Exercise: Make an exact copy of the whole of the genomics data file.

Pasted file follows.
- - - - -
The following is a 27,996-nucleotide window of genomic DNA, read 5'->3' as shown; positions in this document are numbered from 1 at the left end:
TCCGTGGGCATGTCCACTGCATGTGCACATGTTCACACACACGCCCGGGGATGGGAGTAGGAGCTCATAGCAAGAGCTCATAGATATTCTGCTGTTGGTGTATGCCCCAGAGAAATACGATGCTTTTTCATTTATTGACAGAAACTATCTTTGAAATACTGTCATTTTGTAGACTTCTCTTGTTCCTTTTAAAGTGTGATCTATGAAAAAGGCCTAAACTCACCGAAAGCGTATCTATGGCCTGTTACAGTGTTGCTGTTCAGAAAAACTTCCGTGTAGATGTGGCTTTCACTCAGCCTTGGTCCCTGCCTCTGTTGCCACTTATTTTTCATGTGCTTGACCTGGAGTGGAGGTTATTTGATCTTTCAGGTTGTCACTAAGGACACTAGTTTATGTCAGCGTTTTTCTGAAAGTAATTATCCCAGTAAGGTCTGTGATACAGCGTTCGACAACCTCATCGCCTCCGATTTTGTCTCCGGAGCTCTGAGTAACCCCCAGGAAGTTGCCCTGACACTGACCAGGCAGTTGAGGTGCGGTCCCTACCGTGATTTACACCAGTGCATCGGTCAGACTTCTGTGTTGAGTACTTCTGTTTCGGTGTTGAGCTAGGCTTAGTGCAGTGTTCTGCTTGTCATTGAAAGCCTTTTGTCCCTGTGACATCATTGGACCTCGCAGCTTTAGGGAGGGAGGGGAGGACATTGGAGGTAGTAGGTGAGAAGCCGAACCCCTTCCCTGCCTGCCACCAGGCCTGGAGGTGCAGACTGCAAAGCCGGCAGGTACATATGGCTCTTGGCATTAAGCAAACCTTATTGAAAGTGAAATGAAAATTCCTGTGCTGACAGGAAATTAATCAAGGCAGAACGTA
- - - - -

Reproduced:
The following is a 27,996-nucleotide window of genomic DNA, read 5'->3' as shown; positions in this document are numbered from 1 at the left end:
TCCGTGGGCATGTCCACTGCATGTGCACATGTTCACACACACGCCCGGGGATGGGAGTAGGAGCTCATAGCAAGAGCTCATAGATATTCTGCTGTTGGTGTATGCCCCAGAGAAATACGATGCTTTTTCATTTATTGACAGAAACTATCTTTGAAATACTGTCATTTTGTAGACTTCTCTTGTTCCTTTTAAAGTGTGATCTATGAAAAAGGCCTAAACTCACCGAAAGCGTATCTATGGCCTGTTACAGTGTTGCTGTTCAGAAAAACTTCCGTGTAGATGTGGCTTTCACTCAGCCTTGGTCCCTGCCTCTGTTGCCACTTATTTTTCATGTGCTTGACCTGGAGTGGAGGTTATTTGATCTTTCAGGTTGTCACTAAGGACACTAGTTTATGTCAGCGTTTTTCTGAAAGTAATTATCCCAGTAAGGTCTGTGATACAGCGTTCGACAACCTCATCGCCTCCGATTTTGTCTCCGGAGCTCTGAGTAACCCCCAGGAAGTTGCCCTGACACTGACCAGGCAGTTGAGGTGCGGTCCCTACCGTGATTTACACCAGTGCATCGGTCAGACTTCTGTGTTGAGTACTTCTGTTTCGGTGTTGAGCTAGGCTTAGTGCAGTGTTCTGCTTGTCATTGAAAGCCTTTTGTCCCTGTGACATCATTGGACCTCGCAGCTTTAGGGAGGGAGGGGAGGACATTGGAGGTAGTAGGTGAGAAGCCGAACCCCTTCCCTGCCTGCCACCAGGCCTGGAGGTGCAGACTGCAAAGCCGGCAGGTACATATGGCTCTTGGCATTAAGCAAACCTTATTGAAAGTGAAATGAAAATTCCTGTGCTGACAGGAAATTAATCAAGGCAGAACGTA